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  • Writer's pictureSteve

Into The Abyss (2012)

Werner Herzog never makes 'easy' viewing. Most of his work is uncomfortable and in this case you need to add 'incendiary'. He likes to make a statement and here, to such an extent, you feel he is bandstanding. Thusly, I am going to review this in the same tone as the film hoped to come across; lucid, considered and serious.



The over-riding message that kept returning to me when watching the film was that I was glad that we don't have the right to bear arms in the United Kingdom. I am grateful that this freedom is not available to us. The truth of the matter is that the percentage of people that should not be allowed to breed is as high here as in Smallville, USA, but we don't don't let them buy guns in our Wal-Marts.


Herzog dreams of uncovering some unjust misjudgement but there isn't anything here that will help him. At the very beginning of the film, he makes his own feelings clear to Michael Perry about the death penalty, despite the fact that he may not like the man himself, suggesting that although he may be guilty of the crimes for which he has been waiting for death in prison for ten years, he doesn't deserve death, despite the fact that he doesn't have to like him. A rather obvious statement which you feel he would only utter given the bullet proof glass between the two of them.


Firstly, the film is touted with the ticket-buying catnip of interviewing a man, in depth, on the verge of being sent to meet his maker for his crimes. Instead, the film spends eighty percent of its time telling us the story of how Perry got behind the bars, and the effect his actions had on the people that Herzog subsequently interviews. What transpires from these interviews is not what the American tourist board wants you to see. The people that end up in front of the camera are hideous and frightful. And most of these are the relatives of the victims or acquaintances of the guilty. To eyes that do not have to live the lives that are presented here, this is dreadful stuff. Herzog starts out trying to convince his audience that the death penalty is unjust, but from all of the interviews and testimony of the people interviewed, the echoing reaction seems to be one of relief that there is final closure from the threat of those that would do you or your loved ones harm.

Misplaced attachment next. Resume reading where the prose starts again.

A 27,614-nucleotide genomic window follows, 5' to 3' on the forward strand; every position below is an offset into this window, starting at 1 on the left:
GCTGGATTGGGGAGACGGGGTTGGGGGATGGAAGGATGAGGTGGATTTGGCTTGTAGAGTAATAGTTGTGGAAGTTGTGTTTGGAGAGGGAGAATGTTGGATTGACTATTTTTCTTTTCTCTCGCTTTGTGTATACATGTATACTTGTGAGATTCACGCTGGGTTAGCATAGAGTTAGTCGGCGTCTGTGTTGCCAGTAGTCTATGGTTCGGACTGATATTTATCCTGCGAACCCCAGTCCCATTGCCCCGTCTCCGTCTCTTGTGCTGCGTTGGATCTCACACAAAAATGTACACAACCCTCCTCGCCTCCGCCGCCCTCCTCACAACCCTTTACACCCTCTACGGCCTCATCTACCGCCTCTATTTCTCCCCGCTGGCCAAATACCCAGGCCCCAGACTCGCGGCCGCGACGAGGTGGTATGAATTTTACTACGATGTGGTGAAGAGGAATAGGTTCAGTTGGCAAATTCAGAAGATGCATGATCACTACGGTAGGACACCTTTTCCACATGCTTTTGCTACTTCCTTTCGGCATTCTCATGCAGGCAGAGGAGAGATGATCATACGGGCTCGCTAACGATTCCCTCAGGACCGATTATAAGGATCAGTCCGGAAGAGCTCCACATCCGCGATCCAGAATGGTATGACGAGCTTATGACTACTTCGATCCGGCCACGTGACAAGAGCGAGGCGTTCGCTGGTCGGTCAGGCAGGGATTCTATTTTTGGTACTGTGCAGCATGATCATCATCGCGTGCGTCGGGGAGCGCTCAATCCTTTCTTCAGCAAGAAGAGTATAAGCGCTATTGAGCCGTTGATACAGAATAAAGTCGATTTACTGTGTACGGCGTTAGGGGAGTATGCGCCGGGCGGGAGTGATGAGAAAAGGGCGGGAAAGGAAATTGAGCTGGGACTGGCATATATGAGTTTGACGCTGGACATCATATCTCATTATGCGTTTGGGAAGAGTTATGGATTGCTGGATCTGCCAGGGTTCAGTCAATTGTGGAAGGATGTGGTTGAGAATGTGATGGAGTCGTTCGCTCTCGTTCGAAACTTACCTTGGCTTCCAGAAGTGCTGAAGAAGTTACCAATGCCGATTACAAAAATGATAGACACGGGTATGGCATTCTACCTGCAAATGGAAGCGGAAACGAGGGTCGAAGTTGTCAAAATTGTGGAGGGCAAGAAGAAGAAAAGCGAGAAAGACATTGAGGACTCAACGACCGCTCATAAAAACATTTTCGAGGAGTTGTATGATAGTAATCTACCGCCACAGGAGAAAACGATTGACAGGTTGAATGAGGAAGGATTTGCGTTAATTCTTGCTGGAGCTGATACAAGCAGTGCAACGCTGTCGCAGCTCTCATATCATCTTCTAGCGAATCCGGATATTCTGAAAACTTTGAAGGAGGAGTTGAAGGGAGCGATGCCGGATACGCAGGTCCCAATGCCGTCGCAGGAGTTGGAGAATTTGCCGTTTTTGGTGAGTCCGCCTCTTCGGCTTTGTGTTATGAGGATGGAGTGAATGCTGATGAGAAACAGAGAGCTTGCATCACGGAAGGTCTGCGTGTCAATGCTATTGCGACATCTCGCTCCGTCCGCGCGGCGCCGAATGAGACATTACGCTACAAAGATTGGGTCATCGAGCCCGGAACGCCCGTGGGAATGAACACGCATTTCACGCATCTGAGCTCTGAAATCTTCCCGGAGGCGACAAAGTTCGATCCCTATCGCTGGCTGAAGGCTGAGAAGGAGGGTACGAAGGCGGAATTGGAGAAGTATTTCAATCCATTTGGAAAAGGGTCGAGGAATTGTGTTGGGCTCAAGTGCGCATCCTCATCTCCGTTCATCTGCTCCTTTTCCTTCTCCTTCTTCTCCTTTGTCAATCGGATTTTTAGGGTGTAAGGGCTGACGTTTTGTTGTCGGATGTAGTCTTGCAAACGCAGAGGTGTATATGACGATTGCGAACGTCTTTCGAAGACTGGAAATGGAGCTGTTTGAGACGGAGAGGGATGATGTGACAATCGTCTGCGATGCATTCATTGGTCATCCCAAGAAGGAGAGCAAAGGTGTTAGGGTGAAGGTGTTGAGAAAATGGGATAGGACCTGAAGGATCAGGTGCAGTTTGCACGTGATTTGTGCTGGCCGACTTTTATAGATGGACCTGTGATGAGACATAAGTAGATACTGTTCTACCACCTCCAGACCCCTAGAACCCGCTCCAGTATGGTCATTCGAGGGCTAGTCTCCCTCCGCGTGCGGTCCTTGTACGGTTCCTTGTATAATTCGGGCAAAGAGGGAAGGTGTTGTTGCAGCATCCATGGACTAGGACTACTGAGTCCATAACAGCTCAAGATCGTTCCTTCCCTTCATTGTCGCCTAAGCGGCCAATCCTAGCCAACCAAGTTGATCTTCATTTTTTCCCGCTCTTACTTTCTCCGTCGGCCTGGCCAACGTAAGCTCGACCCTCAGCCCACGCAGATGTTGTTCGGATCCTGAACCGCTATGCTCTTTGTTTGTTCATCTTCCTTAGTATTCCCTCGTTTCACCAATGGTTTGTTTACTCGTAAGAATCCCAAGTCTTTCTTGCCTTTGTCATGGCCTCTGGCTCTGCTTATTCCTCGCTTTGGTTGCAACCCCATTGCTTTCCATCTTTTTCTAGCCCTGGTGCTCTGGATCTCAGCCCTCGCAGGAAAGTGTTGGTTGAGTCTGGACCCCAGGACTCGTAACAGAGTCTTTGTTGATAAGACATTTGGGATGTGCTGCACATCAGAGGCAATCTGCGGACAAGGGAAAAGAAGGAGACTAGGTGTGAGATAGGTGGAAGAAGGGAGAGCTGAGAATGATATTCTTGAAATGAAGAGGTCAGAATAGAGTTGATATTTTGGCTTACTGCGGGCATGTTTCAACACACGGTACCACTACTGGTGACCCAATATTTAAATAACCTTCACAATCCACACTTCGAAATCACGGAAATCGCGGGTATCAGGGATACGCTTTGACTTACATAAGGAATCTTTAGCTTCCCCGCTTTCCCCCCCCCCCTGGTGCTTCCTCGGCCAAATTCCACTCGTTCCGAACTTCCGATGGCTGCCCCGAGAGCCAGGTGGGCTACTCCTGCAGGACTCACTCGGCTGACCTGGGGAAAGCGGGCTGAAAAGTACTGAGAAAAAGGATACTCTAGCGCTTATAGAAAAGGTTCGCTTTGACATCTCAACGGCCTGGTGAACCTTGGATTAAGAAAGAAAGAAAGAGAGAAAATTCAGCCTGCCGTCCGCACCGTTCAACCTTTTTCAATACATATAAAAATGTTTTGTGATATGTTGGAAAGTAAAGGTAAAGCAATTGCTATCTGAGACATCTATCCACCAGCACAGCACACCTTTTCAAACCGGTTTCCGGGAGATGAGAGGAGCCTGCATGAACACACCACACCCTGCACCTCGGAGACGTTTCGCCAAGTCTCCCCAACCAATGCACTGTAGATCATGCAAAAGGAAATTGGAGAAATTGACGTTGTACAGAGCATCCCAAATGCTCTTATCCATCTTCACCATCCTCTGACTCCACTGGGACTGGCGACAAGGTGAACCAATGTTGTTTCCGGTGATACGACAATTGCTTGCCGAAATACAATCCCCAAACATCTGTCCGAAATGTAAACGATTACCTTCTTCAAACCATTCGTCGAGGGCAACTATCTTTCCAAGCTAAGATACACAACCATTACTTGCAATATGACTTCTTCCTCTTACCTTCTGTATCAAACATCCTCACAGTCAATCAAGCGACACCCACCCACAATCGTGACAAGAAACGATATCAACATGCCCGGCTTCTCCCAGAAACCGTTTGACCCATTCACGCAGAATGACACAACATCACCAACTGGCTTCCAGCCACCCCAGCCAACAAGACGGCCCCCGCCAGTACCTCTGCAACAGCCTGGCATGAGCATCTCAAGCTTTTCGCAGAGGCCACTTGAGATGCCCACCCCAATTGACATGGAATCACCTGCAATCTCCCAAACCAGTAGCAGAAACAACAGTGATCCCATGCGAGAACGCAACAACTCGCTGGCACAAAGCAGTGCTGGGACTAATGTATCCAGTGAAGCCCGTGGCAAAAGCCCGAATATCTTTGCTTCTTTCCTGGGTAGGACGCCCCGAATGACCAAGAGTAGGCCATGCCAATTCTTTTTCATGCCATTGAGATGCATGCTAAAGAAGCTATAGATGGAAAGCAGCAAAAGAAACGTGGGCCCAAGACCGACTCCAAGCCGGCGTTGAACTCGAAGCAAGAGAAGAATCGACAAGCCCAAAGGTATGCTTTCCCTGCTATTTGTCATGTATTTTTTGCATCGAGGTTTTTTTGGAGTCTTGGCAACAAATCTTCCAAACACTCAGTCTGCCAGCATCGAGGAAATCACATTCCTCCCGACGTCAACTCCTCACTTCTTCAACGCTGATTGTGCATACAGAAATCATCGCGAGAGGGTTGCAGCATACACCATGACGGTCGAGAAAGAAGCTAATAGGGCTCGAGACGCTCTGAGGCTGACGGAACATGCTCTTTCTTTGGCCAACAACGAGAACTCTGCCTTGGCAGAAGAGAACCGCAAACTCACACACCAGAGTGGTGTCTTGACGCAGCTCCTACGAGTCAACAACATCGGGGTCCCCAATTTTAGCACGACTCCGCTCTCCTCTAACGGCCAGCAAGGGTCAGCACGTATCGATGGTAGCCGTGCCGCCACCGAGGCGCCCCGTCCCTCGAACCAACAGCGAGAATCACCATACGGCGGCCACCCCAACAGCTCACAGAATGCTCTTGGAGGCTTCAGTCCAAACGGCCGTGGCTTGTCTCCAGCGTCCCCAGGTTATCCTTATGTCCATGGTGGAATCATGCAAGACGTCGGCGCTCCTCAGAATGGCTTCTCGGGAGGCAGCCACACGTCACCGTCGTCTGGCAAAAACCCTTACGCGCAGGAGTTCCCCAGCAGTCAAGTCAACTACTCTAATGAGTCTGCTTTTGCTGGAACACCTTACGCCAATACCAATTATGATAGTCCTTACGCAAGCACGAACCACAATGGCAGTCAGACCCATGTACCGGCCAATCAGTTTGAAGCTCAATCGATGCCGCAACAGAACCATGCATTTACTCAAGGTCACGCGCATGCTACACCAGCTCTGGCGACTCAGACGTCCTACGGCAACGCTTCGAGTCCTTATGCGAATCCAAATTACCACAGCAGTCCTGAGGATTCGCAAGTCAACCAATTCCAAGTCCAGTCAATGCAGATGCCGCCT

From a distant and unemotional perspective, you have to ask if this is what people are capable of in life, then is there really a case against the death penalty to argue, because truly, some of these people are not worthy of the life they are lucky enough to have. There is a very coherent argument against the death penalty, but you have to ask if you knew these people were going to kill someone and the only way you could stop them from doing so was to end their life, is that not reason enough? Herzog shows us the very worst that he is able and each new revelation is more shocking than the last, culminating with an unfortunately chilling vision of the future.


Herzog completely fails in his attempt here to bring a sense of injustice to the lethal injections of white-trash Americans. He glories in his story-telling at the cost of his own victims who have been put in the firing line of his camera, a lascivious drawing out of the unsavoury with no satisfactory resolution. This is not as uncomfortable as it should have been, not searching enough, not telling enough. Herzog has sold his story cheaply for the sake of entertainment and glossed over what should have been an opportunity to educate, not titillate. Disappointing.

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